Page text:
Same-sex marriage advocates have failed to gather enough petition signatures to place on November's ballot a measure that would repeal Proposition 8's constitutional ban.

Though it didn't gather at least 694,354 valid signatures from registered voters by Monday's deadline, the Restore Equality 2010 Coalition insists the effort wasn't in vain, in that it sets a firm foundation for another try in 2012.

"It's a money problem, and it's a volunteer problem," said Love Honor Cherish executive director John Henning, whose Los Angeles-based group had led the coalition's petition effort. "We had some money and a lot of volunteer effort, but you're talking about close to a million signatures you need to get and 150 days to get them. "... We just didn't have quite the volunteer army that was needed."

Brian Brown, executive director of National Organization for Marriage, whose group was the largest donor to Prop. 8, issued a statement Monday saying this effort failed "because the majority of Californians do not want to revisit this issue: Even the minority of Californians who voted against Prop. 8 have accepted that the majority rules and moved on to other issues." The organization's president, Maggie Gallagher, said Prop. 8's foes "talked big, but they failed because the majority of Californians are not on their side."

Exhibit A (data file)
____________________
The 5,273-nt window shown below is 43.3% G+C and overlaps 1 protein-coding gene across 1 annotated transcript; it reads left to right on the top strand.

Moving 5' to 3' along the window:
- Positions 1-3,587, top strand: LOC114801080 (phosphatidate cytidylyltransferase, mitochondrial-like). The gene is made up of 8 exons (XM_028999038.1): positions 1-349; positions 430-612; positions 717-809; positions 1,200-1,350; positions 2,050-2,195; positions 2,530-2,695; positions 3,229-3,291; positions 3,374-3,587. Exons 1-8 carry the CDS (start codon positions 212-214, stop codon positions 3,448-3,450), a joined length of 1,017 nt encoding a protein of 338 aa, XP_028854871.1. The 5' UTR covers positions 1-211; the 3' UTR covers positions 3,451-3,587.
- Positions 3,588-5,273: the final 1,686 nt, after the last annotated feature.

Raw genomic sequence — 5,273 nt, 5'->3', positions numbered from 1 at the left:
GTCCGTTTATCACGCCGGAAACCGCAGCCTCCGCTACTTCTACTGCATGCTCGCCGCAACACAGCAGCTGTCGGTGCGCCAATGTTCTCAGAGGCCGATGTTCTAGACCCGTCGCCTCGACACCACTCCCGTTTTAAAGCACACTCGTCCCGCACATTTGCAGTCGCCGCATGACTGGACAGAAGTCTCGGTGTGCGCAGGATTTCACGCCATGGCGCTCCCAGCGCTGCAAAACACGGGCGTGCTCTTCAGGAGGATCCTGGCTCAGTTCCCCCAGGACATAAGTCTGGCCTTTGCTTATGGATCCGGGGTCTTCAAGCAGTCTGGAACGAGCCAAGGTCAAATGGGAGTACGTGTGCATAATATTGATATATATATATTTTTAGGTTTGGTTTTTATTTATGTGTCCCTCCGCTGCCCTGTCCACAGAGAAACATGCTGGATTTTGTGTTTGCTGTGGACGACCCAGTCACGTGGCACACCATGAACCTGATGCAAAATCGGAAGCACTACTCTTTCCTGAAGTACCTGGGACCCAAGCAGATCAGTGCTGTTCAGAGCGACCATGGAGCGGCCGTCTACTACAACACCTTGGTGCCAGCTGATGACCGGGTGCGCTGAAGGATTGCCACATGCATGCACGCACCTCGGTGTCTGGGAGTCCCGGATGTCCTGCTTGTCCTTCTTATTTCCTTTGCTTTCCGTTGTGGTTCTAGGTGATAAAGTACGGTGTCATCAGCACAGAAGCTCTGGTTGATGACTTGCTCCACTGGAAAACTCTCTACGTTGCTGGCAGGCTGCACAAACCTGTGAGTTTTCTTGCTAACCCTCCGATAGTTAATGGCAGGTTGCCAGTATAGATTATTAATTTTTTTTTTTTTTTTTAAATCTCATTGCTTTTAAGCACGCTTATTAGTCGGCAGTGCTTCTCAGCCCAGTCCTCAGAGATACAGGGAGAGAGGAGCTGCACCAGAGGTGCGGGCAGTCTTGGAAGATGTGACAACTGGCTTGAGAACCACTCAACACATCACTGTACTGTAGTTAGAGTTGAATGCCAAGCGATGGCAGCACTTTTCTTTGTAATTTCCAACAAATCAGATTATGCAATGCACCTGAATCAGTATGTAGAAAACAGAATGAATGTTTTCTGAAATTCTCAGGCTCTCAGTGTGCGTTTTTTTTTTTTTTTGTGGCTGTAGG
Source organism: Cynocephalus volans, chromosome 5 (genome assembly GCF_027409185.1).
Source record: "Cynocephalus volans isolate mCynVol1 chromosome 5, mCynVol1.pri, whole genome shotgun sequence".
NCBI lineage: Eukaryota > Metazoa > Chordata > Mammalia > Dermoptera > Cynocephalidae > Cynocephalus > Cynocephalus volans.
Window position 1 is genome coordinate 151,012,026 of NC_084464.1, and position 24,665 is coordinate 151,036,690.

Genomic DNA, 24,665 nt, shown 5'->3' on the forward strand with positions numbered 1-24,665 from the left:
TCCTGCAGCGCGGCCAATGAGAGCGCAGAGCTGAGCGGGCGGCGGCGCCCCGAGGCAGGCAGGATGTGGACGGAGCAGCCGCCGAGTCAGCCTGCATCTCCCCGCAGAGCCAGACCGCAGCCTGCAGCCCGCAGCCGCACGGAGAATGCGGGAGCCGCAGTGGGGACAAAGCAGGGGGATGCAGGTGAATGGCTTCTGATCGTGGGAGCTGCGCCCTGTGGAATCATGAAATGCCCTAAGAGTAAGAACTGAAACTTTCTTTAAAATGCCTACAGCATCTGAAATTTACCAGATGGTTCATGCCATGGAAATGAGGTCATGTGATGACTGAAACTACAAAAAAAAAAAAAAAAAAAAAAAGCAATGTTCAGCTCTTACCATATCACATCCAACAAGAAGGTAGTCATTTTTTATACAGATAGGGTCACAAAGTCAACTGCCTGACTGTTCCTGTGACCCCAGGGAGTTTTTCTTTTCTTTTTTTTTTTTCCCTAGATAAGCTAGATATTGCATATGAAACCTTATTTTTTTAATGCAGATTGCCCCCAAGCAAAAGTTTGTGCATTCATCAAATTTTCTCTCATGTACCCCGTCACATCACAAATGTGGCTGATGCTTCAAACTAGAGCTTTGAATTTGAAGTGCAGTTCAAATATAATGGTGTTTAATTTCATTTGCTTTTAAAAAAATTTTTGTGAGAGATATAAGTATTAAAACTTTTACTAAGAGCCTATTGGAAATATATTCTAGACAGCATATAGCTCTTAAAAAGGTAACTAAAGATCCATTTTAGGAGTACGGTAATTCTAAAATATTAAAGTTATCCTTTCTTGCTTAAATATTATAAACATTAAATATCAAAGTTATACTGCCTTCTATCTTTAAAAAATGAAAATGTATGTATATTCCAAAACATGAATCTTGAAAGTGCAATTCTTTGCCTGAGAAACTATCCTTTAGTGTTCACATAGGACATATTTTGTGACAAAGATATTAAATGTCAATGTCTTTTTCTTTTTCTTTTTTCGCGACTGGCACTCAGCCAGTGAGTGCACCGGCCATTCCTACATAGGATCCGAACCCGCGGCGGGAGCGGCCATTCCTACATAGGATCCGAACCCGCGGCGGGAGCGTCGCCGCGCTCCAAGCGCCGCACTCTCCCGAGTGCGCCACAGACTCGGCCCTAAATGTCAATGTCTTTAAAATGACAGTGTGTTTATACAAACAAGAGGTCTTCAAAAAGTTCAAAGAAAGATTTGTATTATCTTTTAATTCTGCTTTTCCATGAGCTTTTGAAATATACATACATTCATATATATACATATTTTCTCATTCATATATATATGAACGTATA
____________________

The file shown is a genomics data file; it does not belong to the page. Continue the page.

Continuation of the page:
Henning said that's not so, citing a recent poll showing more Californians support same-sex marriage than oppose it.


"There was no shortage of people willing to sign the petition; there was a shortage of people available to circulate the petition," he said. "We had so many opportunities to gather signatures in places where a high percentage of people would've signed, but we didn't have enough volunteers to staff all those locations."

There hasn't been a successful, all-volunteer signature-gathering effort since the early 1980s, he added, and Prop. 8's backers paid many of their petition circulators.

Same-sex marriage advocates had debated whether to attempt a repeal this year or to wait for 2012; at issue was how much time would be needed to raise money and run education and outreach programs, as well as whether the effort would have better synergy with California's 2010 gubernatorial election or with the 2012 presidential election. Restore Equality 2010 was formed last August after the state's largest gay-rights group, Equality California, declined to lead such an effort this year.

A lawsuit challenging Prop. 8's constitutionality is pending before a federal judge in San Francisco; whatever ruling he issues will almost certainly be appealed.

Read the Political Blotter at